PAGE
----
War, Genocide, and Republic

During World War I, the Ottomans and the Russians came into conflict in the area. The Turks viewed the Armenians with distrust – and as a result many ethnic Armenians living in Anatolia were killed, in what has since been called the ‘Armenian Genocide’ (an event that remains a key point of contention with Turkey to this day). Many males were killed outright, while women, children, and remaining men  perished during harsh death marches. Around 1 to 1.5 million people were killed in total.

Armenian volunteer units and Russian forces managed to claim part of Armenia from the Ottomans. After the war, an independent Armenian Republic was founded with financial support from the Entente Powers (and a border drawn by President Wilson). However this was short-lived as a Turkish invasion toppled the fledgling republic…before Soviet forces moved in and claimed the capital. Despite some resistance, Soviet rule was finalized in 1922.

Soviet Era

Although the country was fairly stable and didn’t see any fighting in WWII, around 500,000 Armenians still served in the Soviet army. Towards the latter years of the USSR Armenia grew in prosperity, though the final decade was fraught with discontent and environmental issues (related to pollution from Soviet factories). This caused a growing movement for independence, which eventually resulted in armed militias facing off against troops. After the failed Moscow coup in August 1991, Armenia declared independence and elected a new president.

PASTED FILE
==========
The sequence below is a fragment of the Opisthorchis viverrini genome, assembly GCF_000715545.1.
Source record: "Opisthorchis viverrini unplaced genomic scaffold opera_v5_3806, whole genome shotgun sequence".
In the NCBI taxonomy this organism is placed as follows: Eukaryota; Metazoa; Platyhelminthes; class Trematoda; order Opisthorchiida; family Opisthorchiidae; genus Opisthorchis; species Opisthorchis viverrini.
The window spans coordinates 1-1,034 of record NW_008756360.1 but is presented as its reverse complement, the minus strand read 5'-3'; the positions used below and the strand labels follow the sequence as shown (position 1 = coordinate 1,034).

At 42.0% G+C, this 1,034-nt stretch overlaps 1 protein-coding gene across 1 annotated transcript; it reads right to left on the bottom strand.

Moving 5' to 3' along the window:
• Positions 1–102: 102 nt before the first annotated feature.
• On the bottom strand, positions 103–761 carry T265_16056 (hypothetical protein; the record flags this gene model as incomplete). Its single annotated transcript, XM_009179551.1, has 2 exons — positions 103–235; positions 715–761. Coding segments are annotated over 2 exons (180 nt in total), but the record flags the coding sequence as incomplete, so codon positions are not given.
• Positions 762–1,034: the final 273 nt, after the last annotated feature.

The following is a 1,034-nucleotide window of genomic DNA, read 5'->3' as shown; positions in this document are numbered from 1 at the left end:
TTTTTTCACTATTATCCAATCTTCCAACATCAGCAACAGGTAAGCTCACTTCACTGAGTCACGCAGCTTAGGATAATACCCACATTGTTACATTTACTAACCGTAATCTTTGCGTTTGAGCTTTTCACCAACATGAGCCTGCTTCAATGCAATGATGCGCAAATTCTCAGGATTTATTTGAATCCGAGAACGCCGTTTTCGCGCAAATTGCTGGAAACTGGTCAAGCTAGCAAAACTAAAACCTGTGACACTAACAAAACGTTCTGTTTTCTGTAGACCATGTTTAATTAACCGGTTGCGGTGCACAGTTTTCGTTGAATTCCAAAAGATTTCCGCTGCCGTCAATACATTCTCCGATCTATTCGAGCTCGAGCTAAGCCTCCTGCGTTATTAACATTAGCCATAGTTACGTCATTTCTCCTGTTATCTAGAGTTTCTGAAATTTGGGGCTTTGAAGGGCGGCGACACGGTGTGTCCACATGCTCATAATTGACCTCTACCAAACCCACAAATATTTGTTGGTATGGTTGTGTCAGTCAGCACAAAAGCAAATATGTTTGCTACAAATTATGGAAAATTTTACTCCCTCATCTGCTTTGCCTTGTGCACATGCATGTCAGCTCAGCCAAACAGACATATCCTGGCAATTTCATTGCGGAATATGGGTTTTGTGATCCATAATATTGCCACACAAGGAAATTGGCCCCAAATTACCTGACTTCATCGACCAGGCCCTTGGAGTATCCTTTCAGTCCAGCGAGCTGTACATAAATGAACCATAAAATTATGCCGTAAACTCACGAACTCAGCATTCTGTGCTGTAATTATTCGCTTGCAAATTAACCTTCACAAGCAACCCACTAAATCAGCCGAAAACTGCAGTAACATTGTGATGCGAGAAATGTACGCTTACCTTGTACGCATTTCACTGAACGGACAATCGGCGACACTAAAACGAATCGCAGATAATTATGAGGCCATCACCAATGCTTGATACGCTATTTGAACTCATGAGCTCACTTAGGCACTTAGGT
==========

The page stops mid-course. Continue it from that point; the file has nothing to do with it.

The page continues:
Independence and Modern Era

The early years of independence were not easy, as the country was soon embroiled in a border war against Azerbaijan (the Nagorno-Karabakh War) and suffered from deep economic issues. A ceasefire was brokered in 1994, with Armenia claiming much of the disputed region. Despite this, the situation remains in flux, with borders to Turkey and Azerbaijan closed and Nagorno-Karabakh caught between the two neighbours. More recently Armenia has sought to increase trade with both nearby powers and Western countries in its transition to a market economy. While many political and economic issues remain, the country has come a long way since the independence.

armenia monastery pillars old classic architecture

Armenian Culture

Armenian culture is deeply rooted in the Christian faith – with the country the first in the world to make it the state religion (way back in 301 CE). Music, dance, and art are some of the most popular expressions of traditional and indigenous culture. In addition, the Armenian people have emigrated in droves following the genocide, creating many diasporic communities throughout the world.